Six months later, the Group of Seventhe leading industrial nations-met and considered how to deal with the dangers posed by offshore accounts. “We are very worried about offshore havens,” said thenTreasury Secretary Robert Rubin. It is “in the interest of sound international tax policy that there not be offshore havens that people can use to evade taxes.”
But when, at the same meeting, France’s Finance Minister, Dominique StraussKahn, urged that offshore centers that fail to properly regulate accounts or cooperate with law enforcement be cut off from financial contact with the world, he did not get a positive response from Rubin or the other Americans. “I don’t see the thing moving,” Strauss-Kahn told me later. “I’m afraid it will be a long time. Maybe I’m wrong.”
Then the Bank of New York scandal broke. It should have come as no surprise to officials in Washington, since the scam of offshore banking was known to all of them. Only the particulars were different. Since at least the 1970s, wealthy tax evaders, drug dealers, and other criminals have been using these havens. It is because U.S. political leaders were afraid to take on powerful corporate interests, especially those on Wall Street, that the Russians found a system to facilitate their theft.
Once the Russian scandal with the Bank of New York broke, the Treasury Department sat up and took notice. By late September, the Treasury announced, as part of its new anti-moneylaundering strategy, that it wanted to make it more costly for American banks to lend to entities in offshore centers that were badly regulated and didn’t cooperate with law enforcement. For instance, U.S. banks would have to put aside reserves for loans made to such entities. “The impact on international finance and banking would be revolutionary” if such reserves were required, says Jonathan Winer, who until November was Deputy Assistant Secretary of State for International Narcotics and Law Enforcement Affairs. Since banks would have to keep more of their money as reserves, they couldn’t lend as much elsewhere, so they would charge more for such loans.
Other Administration proposals would prosecute foreign officials who embezzle money and launder it through U.S. banks, make it illegal for people in the United States to launder criminal proceeds through foreign banks, give prosecutors greater access to records in bank secrecy jurisdictions by sanctioning individuals who hide behind such laws, and give U.S. courts jurisdiction over foreign banks that violate U.S. money-laundering laws if the banks have accounts in the United States.
Two days before the Administration announcement, James Leach, Republican of Iowa, head of the House Banking Committee, proposed with bipartisan support much stronger legislation attacking offshore havens. US. banks could not open accounts for foreign companies or individuals unless they knew the owners’ identities, and they couldn’t open accounts for “brass plate” banks that didn’t operate where they were registered or that didn’t identify customers moving money through their correspondent accounts, which are devices for anonymously bundling and transferring funds.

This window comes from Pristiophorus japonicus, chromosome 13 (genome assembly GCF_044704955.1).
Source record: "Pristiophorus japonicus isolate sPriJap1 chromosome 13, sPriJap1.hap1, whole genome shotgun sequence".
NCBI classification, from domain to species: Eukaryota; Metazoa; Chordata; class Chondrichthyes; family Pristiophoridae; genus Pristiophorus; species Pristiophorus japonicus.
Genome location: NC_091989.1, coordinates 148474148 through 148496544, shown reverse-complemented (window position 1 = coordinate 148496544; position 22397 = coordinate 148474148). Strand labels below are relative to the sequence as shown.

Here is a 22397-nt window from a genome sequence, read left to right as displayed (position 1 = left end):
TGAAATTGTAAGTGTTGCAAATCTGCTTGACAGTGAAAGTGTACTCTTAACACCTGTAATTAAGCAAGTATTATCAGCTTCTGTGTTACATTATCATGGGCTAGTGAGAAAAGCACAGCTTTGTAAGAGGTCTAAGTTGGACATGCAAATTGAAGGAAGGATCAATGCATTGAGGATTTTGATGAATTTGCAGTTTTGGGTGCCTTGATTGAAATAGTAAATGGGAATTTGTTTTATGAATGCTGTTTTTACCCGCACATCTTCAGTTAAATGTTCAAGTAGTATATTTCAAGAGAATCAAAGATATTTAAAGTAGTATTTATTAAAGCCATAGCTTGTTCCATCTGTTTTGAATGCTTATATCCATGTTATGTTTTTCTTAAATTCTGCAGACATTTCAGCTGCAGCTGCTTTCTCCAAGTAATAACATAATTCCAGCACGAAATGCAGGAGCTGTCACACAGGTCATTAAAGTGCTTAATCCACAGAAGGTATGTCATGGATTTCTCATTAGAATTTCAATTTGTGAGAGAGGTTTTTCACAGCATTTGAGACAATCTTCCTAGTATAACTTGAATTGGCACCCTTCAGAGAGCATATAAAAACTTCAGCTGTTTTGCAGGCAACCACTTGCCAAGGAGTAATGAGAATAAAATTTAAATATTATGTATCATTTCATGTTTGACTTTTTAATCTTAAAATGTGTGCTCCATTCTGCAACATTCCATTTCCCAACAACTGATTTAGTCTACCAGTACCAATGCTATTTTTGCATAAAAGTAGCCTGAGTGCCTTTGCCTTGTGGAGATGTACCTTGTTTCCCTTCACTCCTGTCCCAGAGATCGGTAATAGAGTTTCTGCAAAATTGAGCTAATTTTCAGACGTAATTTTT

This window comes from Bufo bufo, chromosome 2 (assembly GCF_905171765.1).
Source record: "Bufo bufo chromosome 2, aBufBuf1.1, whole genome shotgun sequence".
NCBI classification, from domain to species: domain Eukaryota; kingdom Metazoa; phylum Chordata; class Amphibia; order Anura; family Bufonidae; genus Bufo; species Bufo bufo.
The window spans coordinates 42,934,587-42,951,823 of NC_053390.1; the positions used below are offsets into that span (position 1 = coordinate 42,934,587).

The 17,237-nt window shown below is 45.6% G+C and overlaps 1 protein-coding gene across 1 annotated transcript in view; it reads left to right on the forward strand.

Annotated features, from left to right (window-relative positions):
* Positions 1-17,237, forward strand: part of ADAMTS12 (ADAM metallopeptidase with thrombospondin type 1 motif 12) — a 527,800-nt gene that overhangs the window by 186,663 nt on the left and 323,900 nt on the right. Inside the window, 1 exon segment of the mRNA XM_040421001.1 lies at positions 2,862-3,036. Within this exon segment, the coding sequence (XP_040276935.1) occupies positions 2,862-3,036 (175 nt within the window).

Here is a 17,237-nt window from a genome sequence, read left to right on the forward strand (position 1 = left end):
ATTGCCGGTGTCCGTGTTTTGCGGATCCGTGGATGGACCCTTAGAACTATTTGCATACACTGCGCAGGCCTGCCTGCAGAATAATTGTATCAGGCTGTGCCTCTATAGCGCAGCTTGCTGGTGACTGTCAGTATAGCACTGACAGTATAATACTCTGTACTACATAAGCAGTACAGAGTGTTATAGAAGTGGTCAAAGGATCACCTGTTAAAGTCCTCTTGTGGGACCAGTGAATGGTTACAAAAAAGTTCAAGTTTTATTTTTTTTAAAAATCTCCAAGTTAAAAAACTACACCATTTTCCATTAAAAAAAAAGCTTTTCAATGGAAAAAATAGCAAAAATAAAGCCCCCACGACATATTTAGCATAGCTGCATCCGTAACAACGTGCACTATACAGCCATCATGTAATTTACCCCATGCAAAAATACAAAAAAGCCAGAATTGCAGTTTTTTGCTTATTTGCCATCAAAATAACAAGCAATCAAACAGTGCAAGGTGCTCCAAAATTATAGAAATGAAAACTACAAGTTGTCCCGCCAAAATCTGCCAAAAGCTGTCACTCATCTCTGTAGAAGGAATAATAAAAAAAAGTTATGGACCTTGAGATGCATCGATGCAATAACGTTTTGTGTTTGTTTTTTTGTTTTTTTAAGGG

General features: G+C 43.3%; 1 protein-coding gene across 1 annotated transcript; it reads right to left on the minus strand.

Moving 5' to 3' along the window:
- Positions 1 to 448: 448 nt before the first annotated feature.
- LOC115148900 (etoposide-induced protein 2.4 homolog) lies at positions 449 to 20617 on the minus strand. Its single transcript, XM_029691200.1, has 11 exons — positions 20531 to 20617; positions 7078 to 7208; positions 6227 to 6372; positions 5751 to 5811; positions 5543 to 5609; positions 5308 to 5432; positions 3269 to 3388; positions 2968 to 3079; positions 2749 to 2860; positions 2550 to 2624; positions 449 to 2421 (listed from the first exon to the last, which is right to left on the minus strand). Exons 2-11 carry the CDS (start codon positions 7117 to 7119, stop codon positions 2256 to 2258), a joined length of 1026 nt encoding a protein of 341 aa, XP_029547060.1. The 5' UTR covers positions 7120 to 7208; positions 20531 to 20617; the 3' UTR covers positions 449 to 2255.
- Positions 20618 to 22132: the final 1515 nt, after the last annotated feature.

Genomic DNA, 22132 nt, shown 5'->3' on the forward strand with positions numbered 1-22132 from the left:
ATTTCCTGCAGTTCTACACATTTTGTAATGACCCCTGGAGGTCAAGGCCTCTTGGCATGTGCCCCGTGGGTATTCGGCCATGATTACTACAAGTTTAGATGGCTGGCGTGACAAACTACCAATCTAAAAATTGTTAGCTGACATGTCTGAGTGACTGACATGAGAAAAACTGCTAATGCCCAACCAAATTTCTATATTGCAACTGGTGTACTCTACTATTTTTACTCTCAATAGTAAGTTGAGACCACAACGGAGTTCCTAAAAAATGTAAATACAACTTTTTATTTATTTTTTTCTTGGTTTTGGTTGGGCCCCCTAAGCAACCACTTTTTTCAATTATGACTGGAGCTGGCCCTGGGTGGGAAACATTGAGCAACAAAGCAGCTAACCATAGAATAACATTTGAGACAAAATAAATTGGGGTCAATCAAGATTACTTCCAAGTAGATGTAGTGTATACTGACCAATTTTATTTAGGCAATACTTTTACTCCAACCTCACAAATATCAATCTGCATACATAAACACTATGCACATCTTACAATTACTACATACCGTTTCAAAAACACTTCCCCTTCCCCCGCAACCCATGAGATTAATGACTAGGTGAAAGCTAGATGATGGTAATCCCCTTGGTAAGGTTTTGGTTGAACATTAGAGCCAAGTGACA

France continues to be outspoken on the issue. At this year’s IMF-World Bank meeting, France proposed, in effect, to ban offshore bank and corporate secrecy.
Such radical measures are unlikely to be readily adopted. The banks, investment companies, and rich people who benefit from offshore secrecy are exerting power to keep the system generally intact. Klaus Engelen, a correspondent for the German financial paper Handelsblatt, wrote in Emerging Markets in September that a German official told him, “The major Wall Street houses again are muzzling the reformers in the U.S. Treasury.”
John Byrne, senior counsel at the American Bankers Association, says the Leach proposals “put us in a competitive disadvantage; if our procedures are tougher than international procedures, we will lose accounts.” Forcing U.S. banks to report possible criminal activity more frequently than they would have in the past is not going to work, Byrne says. He’s afraid clients would tell him, “I’m going to go to a country where they’re not going to ask all these penetrating questions and take my business elsewhere.”
Byrne says a working group of the banks will meet with Treasury officials to discuss the implications of the proposed legislation.
When Treasury Secretary Summers testified before the House Banking Committee in September, it was clear he wanted to target some renegades but preserve the system. His colloquy with Representative Maxine Waters, Democrat of California, went like this:
Representative Waters: “One of my pet peeves is the fact that our respectable banks wire-transfer money to the banking centers in Antigua and other places. And we know why they are establishing what they are doing. What leadership are you going to provide to stop that practice?”
Secretary Summers: “With respect to the general issue of offshore financial centers-sometimes referred to as ‘havens’-l expect us to provide, in the context of the money laundering strategy, a set of proposals, and I think that it will also indicate-“
Waters: “Do you want to see it stopped?”
Summers: “Yeah, we-“
Waters: “Do you want to see the practice of wire-transferring to money laundering centers that we know about stopped, period?”
Summers: “Congresswoman, we want to see abuses stopped.”
But focusing on the “abuses” is disingenuous. Hiding illicit money is the raison d’etre of offshore bank and corporate secrecy. Offshore banks catering to crooks can live with Summers’s mild reform proposals. Criminals don’t need loans from U.S. banks; they need a place to stash their loot. Summers refuses to cut to the heart of the offshore scheme: the anonymity of account and company owners. There will be more massive money-laundering scandals until the United States says no to dirty money and works to abolish offshore bank and corporate secrecy.